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Portable Oxygen Systems - The Importance Of Choosing Wisely

Updated on June 21, 2016

Portable Oxygen and Lifestyle Go Hand in Hand

There have been some very important developments in portable oxygen systems these last few years that are helping thousands who are on oxygen therapy and specifically regarding their mobility - and this is one of the most important things.

Quality of life, if seen as the ability to be active, is directly affected when anyone is prescribed with supplemental oxygen.

Before choosing your oxygen delivery system you will have to take into account various factors, such as:

  • How often you need to receive oxygen. Is it 24 hours a day? While sleeping? During exercise?
  • How much oxygen you should be getting.
  • Your lifestyle, including how active you are - work -social life - hobbies.

You should discuss these with your doctor, who as the expert can guide you to the best oxygen delivery units based on your particular requirements. The more he knows about you and your style of life the better.

Usually you will have a home system and a portable one and normally they will be made up of a combination of units. Once you receive your system you go through a process of learning how to use it until it becomes a nearly automatic part of your life. The adjustment process doesn't take very long although it will vary between individuals.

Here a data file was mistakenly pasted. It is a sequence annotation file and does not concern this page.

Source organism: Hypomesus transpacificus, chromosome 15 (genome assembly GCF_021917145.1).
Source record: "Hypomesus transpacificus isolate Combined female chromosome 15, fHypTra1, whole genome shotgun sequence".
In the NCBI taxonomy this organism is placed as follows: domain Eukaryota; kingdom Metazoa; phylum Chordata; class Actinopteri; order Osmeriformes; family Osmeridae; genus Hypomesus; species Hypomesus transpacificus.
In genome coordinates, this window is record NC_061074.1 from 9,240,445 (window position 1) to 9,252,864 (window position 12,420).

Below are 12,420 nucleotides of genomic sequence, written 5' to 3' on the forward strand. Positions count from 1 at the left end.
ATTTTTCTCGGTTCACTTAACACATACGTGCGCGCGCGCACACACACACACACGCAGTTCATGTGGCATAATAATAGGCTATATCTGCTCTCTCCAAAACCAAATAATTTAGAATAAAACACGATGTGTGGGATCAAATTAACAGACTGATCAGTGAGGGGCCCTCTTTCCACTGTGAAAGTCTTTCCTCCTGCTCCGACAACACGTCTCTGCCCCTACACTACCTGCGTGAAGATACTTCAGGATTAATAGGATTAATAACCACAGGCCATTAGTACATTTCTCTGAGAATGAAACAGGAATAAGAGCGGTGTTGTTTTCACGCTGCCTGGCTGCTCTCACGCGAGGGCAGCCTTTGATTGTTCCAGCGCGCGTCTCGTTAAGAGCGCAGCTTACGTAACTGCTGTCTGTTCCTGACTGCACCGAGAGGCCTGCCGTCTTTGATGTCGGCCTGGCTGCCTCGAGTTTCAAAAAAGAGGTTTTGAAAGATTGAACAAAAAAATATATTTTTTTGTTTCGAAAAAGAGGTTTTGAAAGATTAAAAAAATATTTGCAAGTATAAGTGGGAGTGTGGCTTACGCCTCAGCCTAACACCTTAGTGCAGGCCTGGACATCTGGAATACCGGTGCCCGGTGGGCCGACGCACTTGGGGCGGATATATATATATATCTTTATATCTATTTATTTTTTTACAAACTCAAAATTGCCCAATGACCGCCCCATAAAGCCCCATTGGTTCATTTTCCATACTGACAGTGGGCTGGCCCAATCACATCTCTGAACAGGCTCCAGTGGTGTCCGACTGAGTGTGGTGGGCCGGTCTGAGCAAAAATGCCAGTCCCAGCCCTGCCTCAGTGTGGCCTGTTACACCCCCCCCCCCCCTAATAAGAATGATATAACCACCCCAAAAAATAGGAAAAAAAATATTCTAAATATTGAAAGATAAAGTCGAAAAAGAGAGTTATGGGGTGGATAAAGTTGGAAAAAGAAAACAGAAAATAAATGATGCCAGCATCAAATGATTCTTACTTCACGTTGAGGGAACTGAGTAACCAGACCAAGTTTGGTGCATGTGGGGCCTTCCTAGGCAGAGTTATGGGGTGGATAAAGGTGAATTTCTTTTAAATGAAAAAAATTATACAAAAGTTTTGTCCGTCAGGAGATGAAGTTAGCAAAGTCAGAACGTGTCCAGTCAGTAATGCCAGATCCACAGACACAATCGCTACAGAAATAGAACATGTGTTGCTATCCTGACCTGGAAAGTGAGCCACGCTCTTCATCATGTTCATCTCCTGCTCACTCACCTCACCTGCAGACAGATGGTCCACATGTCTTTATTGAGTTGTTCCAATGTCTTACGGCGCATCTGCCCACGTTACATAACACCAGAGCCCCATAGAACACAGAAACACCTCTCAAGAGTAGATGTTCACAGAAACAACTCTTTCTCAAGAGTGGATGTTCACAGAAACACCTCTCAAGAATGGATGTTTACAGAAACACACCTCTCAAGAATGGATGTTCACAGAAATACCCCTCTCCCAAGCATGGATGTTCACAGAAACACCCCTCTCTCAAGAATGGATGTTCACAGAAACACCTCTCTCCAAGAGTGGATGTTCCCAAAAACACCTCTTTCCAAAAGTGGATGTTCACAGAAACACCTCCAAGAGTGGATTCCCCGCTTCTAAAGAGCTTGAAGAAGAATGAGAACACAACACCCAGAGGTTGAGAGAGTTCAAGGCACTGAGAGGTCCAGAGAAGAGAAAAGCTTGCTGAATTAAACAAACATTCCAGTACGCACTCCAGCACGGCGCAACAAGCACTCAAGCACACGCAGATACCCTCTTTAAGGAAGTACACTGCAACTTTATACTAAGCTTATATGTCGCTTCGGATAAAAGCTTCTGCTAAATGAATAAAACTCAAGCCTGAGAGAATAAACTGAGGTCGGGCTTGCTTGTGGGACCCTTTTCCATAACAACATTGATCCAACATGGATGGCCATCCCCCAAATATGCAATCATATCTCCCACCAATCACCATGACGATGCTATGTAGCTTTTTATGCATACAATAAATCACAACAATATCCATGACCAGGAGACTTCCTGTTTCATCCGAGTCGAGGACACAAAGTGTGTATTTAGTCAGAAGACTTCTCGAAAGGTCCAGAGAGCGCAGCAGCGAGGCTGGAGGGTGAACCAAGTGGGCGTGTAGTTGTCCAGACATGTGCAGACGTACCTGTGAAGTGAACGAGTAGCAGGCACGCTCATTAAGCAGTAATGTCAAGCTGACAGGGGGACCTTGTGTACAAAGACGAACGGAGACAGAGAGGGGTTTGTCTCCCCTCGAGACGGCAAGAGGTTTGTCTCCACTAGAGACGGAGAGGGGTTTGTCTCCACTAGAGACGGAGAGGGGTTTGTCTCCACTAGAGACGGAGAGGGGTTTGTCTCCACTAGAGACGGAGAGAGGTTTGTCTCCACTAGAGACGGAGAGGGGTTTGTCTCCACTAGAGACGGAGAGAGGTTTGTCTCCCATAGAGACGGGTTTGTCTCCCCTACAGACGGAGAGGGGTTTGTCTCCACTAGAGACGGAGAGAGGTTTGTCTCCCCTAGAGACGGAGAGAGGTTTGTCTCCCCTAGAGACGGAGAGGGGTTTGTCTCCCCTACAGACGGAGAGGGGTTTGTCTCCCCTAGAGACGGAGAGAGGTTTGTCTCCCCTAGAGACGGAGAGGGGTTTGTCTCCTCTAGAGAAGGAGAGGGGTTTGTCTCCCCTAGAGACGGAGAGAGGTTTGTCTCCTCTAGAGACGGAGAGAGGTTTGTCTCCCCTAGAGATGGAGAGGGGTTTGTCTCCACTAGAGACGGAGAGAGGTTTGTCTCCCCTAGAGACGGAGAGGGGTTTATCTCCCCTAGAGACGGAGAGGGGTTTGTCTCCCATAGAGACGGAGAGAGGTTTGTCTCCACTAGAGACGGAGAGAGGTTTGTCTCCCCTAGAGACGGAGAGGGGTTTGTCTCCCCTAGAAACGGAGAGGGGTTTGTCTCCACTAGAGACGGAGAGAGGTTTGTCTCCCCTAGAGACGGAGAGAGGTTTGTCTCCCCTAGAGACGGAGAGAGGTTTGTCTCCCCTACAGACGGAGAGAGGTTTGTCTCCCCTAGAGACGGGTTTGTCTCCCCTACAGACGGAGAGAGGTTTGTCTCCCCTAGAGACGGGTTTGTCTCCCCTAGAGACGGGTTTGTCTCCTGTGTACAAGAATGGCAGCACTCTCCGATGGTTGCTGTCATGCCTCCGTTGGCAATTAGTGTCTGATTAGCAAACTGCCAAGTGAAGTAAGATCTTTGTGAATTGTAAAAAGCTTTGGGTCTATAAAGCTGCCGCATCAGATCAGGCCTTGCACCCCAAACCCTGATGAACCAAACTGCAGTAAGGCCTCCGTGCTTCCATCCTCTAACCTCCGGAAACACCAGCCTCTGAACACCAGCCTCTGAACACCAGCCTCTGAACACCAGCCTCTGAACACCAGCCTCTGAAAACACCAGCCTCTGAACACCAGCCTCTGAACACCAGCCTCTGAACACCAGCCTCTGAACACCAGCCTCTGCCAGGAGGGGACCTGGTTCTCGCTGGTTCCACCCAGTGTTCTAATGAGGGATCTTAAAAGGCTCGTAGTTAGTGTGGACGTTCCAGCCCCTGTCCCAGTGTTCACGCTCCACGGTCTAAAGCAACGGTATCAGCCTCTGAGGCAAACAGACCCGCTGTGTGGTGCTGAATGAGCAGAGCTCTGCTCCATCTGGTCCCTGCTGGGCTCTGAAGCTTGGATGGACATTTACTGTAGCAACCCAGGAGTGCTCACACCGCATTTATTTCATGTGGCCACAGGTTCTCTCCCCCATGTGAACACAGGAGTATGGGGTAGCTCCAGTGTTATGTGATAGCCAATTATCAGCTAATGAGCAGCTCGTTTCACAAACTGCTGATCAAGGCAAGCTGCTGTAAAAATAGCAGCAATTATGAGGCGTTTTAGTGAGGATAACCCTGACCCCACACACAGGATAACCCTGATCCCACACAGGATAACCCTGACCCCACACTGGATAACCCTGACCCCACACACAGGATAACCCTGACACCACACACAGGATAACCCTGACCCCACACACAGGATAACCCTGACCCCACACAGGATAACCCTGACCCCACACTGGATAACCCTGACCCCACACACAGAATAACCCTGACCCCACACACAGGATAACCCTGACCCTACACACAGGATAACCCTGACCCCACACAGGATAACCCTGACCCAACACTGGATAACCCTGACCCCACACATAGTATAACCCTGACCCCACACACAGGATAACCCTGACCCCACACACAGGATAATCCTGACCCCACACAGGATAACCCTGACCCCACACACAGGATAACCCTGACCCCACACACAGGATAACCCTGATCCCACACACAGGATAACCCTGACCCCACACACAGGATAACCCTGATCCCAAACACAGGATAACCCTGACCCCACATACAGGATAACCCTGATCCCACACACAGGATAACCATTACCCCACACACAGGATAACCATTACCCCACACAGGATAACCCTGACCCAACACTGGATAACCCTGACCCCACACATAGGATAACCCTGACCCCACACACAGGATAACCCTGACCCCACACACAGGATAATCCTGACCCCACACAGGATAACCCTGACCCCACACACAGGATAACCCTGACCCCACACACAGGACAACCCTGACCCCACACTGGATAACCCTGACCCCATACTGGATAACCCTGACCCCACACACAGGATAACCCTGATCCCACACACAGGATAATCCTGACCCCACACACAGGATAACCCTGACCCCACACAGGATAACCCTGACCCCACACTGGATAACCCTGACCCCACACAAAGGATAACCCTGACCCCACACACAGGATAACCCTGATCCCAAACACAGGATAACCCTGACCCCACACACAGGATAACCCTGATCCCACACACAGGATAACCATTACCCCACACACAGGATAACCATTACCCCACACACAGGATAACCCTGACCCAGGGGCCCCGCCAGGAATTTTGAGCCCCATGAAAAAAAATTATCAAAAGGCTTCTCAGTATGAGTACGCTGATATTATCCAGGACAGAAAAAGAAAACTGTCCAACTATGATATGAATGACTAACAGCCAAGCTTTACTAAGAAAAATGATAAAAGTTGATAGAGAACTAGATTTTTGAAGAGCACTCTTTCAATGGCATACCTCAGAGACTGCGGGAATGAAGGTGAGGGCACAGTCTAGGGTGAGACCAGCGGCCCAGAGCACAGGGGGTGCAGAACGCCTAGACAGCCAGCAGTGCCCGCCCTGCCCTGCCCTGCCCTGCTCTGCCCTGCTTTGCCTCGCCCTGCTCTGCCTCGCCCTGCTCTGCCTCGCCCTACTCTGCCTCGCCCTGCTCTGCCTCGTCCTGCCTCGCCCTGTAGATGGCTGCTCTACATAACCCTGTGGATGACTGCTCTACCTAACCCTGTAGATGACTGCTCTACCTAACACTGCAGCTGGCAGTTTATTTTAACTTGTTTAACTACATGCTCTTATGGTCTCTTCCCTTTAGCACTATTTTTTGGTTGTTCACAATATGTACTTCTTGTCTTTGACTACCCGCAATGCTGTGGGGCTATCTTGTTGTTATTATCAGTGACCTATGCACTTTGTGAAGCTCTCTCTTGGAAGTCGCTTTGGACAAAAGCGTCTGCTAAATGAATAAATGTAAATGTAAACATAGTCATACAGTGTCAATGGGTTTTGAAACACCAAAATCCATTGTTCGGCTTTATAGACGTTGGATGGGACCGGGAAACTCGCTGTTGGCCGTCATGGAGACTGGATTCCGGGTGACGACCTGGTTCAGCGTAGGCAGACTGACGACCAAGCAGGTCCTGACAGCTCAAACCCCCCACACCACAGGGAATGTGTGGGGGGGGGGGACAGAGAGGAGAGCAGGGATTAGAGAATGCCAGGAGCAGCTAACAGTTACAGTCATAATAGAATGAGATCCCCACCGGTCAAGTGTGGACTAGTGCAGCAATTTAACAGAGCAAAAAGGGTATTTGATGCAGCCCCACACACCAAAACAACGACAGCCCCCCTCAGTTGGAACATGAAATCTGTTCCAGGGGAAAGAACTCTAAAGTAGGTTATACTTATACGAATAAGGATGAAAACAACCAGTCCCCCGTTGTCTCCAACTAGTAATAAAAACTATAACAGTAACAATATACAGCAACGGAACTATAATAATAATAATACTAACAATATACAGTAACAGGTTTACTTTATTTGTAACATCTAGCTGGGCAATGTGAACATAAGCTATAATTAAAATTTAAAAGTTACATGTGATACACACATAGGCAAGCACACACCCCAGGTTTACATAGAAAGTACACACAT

One thing though is that if for any reason you have to change your oxygen system, perhaps due to an increase in activities, it becomes difficult to adjust to the new ones and you may actually resist the change. The important point here is that you should try to choose wisely and this means providing your doctor with as much information as possible before committing to a particular system or combination of oxygen delivery units.

The 3 Different Oxygen Delivery Systems:

Both home oxygen systems and portable oxygen systems fall into one of these and they are:

  1. Portable Oxygen Concentrators: These are machines that deliver concentrated (100%) oxygen that has been extracted from the surrounding air. The oxygen is then delivered to the patient in pure form and through a nose cannula. As they are electrically powered, the portable machines have also a battery option. Many people are finding them very practical as they are increasing their mobility and expanding their levels of activity. The newer models are lighter, more maneuverable and batteries last for longer periods of time.
  2. Portable Oxygen Cylinders - They hold compressed (under pressure) oxygen which is delivered to the patient at set rates according to the prescribed flow rate. Cylinders are now made of aluminum and are therefore lighter. Of the three systems, compressed oxygen that is stored in the cylinder, lasts for shorter periods of time - but has other advantages, an important one being ease of refilling.
  3. Portable Liquid Oxygen Tanks - Oxygen has the physical property of turning liquid at lower temperatures. Liquid oxygen tanks keep a reservoir of liquid oxygen (which by the way means a much greater amount of oxygen is stored than if kept in its gaseous state), which is then delivered at the appropriate setting as a gas (obviously the tank has a small gas storage part). There are small units available that can deliver oxygen for many hours.


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